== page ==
a Epi-fluorescence imaging of mitochondria in fixed bovine pulmonary artery endothelial (BPAE) cells at an exposure time of 1 ms. b The same image in a after ACsN denoising. cf Zoomed-in images of the corresponding boxed regions in a and b. Quantitative results and analysis are reported in Supplementary Table 1. g Representative frame from a time-lapse of 100 images of mitochondria in live human embryonic kidney (HEK) cells recorded at 50 Hz (exposure time: 20 ms). h The corresponding representative frame of the image sequence (g) obtained after ACsN processing. The insets in g and h show zoomed-in images of the corresponding regions marked in the dashed white box in g. in Zoomed-in images of the corresponding regions marked in the solid yellow box in g at different time points of 200 ms (i, l), 800 ms (j, m), and 1200 ms (k, n). o, p Dual-color image, respectively, before (o) and after (p) ACsN denoising of F-actin (cyan) and mitochondria (orange) in fixed BPAE cells obtained by TIRF microscopy with an exposure time of 2 ms. q, r Cross-sectional intensity profiles of (o) and (p) along the corresponding dashed line in o, respectively, showing substantially denoised and better resolved cellular structures. Scale bars: 10 μm (b), 3 μm (f), 4 μm (h, p), 1 μm (h, inset) and (l).

Deconvolution and light-field microscopy

Image deconvolution is widely used in optical microscopy, from the restoration of low-quality images to the improvement of super-resolution techniques30. However, noise can easily degrade the performance of many common algorithms by producing deconvolution artifacts. Instead, we observed a remarkable reduction of such artifacts in deconvolved images by employing ACsN denoising prior to different methods based on Richardson–Lucy algorithm31, machine learning32, and radial fluctuation33 (Supplementary Note 4.1). The enhancement of image restoration is reflected also by an improvement of the global image quality, evaluated using metrics such as the Resolution Scaled Pearson’s coefficient (RSP)34. For example, combining ACsN and radial fluctuation, we generated super-resolution images with a better RSP value at a temporal resolution up to two orders of magnitude higher than currently reported33 (Supplementary Fig. 2).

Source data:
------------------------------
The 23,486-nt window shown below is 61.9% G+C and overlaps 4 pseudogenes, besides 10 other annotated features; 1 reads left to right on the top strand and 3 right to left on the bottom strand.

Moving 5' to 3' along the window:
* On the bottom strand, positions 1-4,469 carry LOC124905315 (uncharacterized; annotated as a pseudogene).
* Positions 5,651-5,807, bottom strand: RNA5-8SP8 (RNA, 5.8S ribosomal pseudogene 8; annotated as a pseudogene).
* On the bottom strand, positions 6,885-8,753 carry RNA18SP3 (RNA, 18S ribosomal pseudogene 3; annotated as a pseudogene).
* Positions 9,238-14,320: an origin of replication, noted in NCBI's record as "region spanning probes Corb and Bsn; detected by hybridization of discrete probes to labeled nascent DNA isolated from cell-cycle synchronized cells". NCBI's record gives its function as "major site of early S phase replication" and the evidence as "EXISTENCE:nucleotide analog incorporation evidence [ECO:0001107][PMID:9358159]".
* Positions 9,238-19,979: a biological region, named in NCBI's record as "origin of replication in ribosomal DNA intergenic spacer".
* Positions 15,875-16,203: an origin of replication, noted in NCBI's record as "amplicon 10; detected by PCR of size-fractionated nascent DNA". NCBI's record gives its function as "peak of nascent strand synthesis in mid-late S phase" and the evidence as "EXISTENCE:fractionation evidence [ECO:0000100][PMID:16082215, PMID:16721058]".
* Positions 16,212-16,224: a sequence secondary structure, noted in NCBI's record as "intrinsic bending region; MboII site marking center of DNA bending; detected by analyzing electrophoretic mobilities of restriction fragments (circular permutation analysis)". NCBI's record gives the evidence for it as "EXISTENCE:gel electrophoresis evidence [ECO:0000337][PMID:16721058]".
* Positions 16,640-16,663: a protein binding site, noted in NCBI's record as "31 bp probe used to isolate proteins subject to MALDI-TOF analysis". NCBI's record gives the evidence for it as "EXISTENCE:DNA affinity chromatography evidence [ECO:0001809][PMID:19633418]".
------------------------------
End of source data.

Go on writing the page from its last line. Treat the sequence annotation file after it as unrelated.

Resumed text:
Image deconvolution is also at the basis of three-dimensional reconstruction in light-field microscopy (LFM). LFM employs a microlens array in a microscopy system to obtain both the two-dimensional (2D) spatial and 2D angular information of the incident light, allowing for computational reconstruction of the full 3D volume of a specimen from a single camera frame35. However, the deconvolution-based reconstruction process is highly sensitive to the SNR, especially due to LFM’s wide-field, volumetric, and fast imaging scheme. For this reason, the use of ACsN to correct the noise in the raw images (Fig. 3a, b) results in clearly noticeable improvement in the 3D light-field reconstructions (Fig. 3c, d). Indeed, the presence of the noise leads to the miscalculation of the 3D object or the propagation of non-fluorophore-associated peaks. The former affects the sampling along the axial dimension and can result in an uneven axial resolution (Fig. 3e, f). The latter produces additional background that covers the fluorescence signal, impairing also the lateral resolution (Fig. 3g–i). Using ACsN, both deficiencies can be mitigated, resulting in substantially improved 3D volumetric rendering of cellular structures.

Fig. 3: ACsN denoising improves the quality of 3D reconstruction in light-field microscopy.
figure 3

a, b Raw light-field images of microtubules in a HeLa cell before (a) and after (b) ACsN processing. Insets show the zoomed-in microlens images of the corresponding boxed regions, where noise has been substantially reduced as seen in b. c, d Three-dimensional (3D) reconstructed images obtained from a and b, respectively. The depth information is coded according to the color scale bar. Insets show the zoomed-in images of the corresponding white dashed boxed regions, where better image quality and improved 3D resolution are observed after ACsN denoising. e, f Cross-sections on the YZ plane corresponding to the red dashed lines in c and d, respectively, where microtubule structures are better resolved with reduced artifacts using ACsN. g, h Zoomed-in images of the red solid boxed regions in c and d, respectively, at z = 1.4 μm, where microtubule structures are better resolved using ACsN. i Cross-sectional profiles of (g, gray) and (h, red) corresponding to the white dashed lines in g, h, respectively. Filaments covered by non-fluorophore-associated background noise are resolved using ACsN. Scale bars: 8 µm (b, d), 800 nm (b, inset), 3 µm (d, inset), 1 µm (e, g).

Single-molecule localization microscopy